WASHINGTON – Before Leslie Hammond asks her eighth-graders to divide negative 67.9 by 9.7, she tells them to repeat a song they have learned to keep track of positive and negative numbers.
“When you want to multiply or divide, this is how you determine the sign: same signs, it’s positive and different signs, it’s negative,” the class chants.
Teaching such basics has long been standard practice at Hyattsville Middle School and in other Prince George’s County schools, educators said.
But in a state that recommends hundreds of objectives and allows each school district to write its own curriculum, teachers may be forgetting what’s crucial, experts said.
To address this lack of uniformity and vision, the National Council of Teachers of Mathematics suggests in a new report that teachers at each grade level focus on three essential areas.
Eighth-graders, for example, would learn about linear functions and equations, two- and three-dimensional figures and data sets, said the Sept. 12 report, “Curriculum Focal Points for Pre-kindergarten through Grade 8 Mathematics.”
“The focal points are very explicit” about what students need to learn, said W. Stephen Wilson, a math professor at Johns Hopkins University and former mathematics adviser at the U.S. Department of Education.
The report can help Maryland prioritize its Voluntary State Curriculum, a list of seven standards, each broken into various subsections, he said.
Certain topics, like statistics and probability, which are less critical in elementary and middle school, are given too much weight in the Maryland curriculum, Wilson said.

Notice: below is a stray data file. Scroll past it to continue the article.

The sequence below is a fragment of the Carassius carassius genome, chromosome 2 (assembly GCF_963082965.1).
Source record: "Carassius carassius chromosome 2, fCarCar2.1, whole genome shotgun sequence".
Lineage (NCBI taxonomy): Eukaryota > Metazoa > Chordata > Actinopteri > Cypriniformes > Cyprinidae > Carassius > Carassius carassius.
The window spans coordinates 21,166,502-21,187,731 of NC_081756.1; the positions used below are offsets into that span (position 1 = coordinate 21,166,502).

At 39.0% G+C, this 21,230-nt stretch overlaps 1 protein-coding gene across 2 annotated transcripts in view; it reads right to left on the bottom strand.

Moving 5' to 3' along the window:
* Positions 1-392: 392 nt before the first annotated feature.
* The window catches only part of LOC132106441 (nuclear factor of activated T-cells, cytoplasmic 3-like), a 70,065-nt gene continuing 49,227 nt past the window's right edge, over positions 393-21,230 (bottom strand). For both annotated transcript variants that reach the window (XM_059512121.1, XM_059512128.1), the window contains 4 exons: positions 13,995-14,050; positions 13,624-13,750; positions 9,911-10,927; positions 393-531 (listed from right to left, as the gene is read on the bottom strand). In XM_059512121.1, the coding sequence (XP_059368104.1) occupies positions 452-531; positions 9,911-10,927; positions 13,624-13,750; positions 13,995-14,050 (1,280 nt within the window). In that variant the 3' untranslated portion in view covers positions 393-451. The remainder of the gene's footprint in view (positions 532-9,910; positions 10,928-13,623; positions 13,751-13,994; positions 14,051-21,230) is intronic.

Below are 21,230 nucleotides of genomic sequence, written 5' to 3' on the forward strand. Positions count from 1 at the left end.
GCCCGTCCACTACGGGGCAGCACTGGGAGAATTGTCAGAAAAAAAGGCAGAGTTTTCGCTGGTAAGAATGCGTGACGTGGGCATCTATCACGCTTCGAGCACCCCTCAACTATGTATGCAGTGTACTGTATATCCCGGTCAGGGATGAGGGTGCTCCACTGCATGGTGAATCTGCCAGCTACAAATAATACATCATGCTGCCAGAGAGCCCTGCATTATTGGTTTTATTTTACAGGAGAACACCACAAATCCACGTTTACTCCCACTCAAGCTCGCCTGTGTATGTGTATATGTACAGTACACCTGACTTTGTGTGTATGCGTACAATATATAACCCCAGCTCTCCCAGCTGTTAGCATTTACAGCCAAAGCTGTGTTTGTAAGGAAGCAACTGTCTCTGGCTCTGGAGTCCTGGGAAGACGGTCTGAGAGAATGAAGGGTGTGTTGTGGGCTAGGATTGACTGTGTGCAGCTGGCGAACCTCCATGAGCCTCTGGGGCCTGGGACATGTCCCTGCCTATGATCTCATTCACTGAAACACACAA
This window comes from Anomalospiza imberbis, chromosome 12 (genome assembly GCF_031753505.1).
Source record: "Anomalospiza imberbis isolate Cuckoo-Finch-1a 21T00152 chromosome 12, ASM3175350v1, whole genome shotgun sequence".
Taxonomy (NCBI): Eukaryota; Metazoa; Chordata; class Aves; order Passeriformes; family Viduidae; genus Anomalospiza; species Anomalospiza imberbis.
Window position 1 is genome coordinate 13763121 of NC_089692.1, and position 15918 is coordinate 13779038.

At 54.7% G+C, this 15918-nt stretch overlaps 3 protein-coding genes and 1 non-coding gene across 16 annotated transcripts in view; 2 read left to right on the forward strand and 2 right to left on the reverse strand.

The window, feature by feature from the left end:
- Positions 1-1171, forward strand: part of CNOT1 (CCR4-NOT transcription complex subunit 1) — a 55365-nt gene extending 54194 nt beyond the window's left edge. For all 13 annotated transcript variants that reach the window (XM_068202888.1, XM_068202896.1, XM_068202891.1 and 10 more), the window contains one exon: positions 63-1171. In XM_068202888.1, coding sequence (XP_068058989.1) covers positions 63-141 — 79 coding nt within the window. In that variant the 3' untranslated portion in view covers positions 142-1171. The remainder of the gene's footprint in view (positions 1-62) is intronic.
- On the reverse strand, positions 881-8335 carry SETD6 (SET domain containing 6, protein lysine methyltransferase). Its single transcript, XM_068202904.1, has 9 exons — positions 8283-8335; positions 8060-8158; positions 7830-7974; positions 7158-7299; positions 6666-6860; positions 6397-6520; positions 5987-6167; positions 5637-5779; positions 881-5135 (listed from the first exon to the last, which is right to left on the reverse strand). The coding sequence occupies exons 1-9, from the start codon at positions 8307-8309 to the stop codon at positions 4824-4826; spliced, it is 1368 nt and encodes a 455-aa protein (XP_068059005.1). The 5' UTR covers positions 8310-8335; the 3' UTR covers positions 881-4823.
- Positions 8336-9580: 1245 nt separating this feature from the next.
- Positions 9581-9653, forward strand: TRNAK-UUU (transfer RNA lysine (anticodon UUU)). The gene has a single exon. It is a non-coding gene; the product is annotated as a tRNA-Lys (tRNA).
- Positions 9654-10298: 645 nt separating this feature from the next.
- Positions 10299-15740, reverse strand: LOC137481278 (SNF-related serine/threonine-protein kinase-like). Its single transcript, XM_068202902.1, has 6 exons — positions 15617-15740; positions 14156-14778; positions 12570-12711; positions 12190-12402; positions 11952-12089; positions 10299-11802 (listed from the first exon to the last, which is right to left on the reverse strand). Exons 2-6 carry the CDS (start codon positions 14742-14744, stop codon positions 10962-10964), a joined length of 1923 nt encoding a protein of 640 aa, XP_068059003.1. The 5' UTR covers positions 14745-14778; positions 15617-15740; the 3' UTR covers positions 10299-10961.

Meanwhile, not enough emphasis is placed on “developing fluency with standard algorithms,” meaning students must be able to add, subtract, multiply and divide at an early age.
Even though school districts are not required to adopt the state document, most use it as a model because it highlights topics students will face on state tests. A narrowed state plan might inspire improvements in local programs.
“I don’t think Maryland does what the focal points do in the sense of ‘Look: Here’s the priority,'” Wilson said.
Some educators agreed that the combination of state goals and local recommendations results in confusion, and saw the report as a possible solution.
“Often times what happens is that there is so much to teach,” said Sharon Lewandowski, a mathematics support teacher at Bryant Woods Elementary School in Howard County.
Lewandowski, who helped write “Curriculum Focal Points,” said that zeroing in on three areas will reduce clutter.
Pam Heaston, pre-K-through-six mathematics supervisor in Talbot County, said educators in her district “feel the pressure of covering a large number of topics because of the organization in the Voluntary State Curriculum,” and added that the National Council’s three-topic approach “is certainly within the realm of possibility.”
Hammond, who has taught in Prince George’s County for 14 years, said she didn’t feel there were too many benchmarks, but was frustrated by the differences in expectations from district to district.
“If the student moves from within the county, they are on the same page,” she said, adding that problems arise when students transfer from other counties or from Washington, D.C.
But other curriculum experts weren’t sure if the council’s recommendations would prove useful.
“Mostly what they’re doing we’re already doing when we do our curriculum,” said Diana Kendrick, Prince George’s County supervisor of mathematics for grades six through 12.
“There’s probably some benefit, but we’d have to look at it in more detail,” she said.
Jim Rubillo, the council’s executive director, said the report’s “intent is to start a discussion and to serve as a resource for that discussion.”
In some cases, he said, a simple reorganization of the present curriculum might give teachers a better sense of what’s most important.
Donna Watts, coordinator for mathematics at the State Department of Education, said the report has its pluses.
“This is a cohesive way to present the concepts and procedures for those three topics,” she said.
Representatives from Maryland’s school districts will meet with officials at the Department of Education to discuss the report on Oct. 26, Watts said.
“Curriculum Focal Points” will be considered, she said, along with other documents when the state reviews its curriculum in about four years.